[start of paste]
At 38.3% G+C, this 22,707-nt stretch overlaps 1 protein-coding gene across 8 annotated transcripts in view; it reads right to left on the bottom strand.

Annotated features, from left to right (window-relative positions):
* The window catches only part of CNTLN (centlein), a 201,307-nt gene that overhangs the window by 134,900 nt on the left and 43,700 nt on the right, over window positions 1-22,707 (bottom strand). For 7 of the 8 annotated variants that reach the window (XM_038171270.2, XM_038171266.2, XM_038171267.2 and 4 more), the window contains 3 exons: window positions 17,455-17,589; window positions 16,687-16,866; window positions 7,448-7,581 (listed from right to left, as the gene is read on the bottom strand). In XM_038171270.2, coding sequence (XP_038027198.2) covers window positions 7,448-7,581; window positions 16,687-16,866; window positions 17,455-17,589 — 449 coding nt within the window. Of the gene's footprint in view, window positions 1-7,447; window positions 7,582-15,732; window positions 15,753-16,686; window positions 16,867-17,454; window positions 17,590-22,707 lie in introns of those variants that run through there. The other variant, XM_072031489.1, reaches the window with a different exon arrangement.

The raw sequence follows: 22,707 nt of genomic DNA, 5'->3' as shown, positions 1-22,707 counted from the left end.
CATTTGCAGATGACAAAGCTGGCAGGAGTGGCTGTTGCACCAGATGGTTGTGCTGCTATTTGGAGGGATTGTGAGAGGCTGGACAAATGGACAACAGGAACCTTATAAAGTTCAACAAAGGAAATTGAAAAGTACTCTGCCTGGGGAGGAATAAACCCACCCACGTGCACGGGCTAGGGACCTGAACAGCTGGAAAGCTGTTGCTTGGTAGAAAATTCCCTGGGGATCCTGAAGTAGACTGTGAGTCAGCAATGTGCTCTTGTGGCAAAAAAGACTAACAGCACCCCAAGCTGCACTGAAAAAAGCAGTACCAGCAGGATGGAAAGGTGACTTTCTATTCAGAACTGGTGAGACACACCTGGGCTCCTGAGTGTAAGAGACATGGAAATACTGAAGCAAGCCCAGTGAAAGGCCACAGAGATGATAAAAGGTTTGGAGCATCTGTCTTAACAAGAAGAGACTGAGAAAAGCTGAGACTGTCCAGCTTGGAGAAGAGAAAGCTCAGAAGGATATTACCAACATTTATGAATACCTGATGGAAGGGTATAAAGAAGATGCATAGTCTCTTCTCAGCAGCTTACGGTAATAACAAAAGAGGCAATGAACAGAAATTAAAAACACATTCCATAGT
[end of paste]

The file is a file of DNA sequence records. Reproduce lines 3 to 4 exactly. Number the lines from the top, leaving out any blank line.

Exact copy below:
* The window catches only part of CNTLN (centlein), a 201,307-nt gene that overhangs the window by 134,900 nt on the left and 43,700 nt on the right, over window positions 1-22,707 (bottom strand). For 7 of the 8 annotated variants that reach the window (XM_038171270.2, XM_038171266.2, XM_038171267.2 and 4 more), the window contains 3 exons: window positions 17,455-17,589; window positions 16,687-16,866; window positions 7,448-7,581 (listed from right to left, as the gene is read on the bottom strand). In XM_038171270.2, coding sequence (XP_038027198.2) covers window positions 7,448-7,581; window positions 16,687-16,866; window positions 17,455-17,589 — 449 coding nt within the window. Of the gene's footprint in view, window positions 1-7,447; window positions 7,582-15,732; window positions 15,753-16,686; window positions 16,867-17,454; window positions 17,590-22,707 lie in introns of those variants that run through there. The other variant, XM_072031489.1, reaches the window with a different exon arrangement.

The raw sequence follows: 22,707 nt of genomic DNA, 5'->3' as shown, positions 1-22,707 counted from the left end.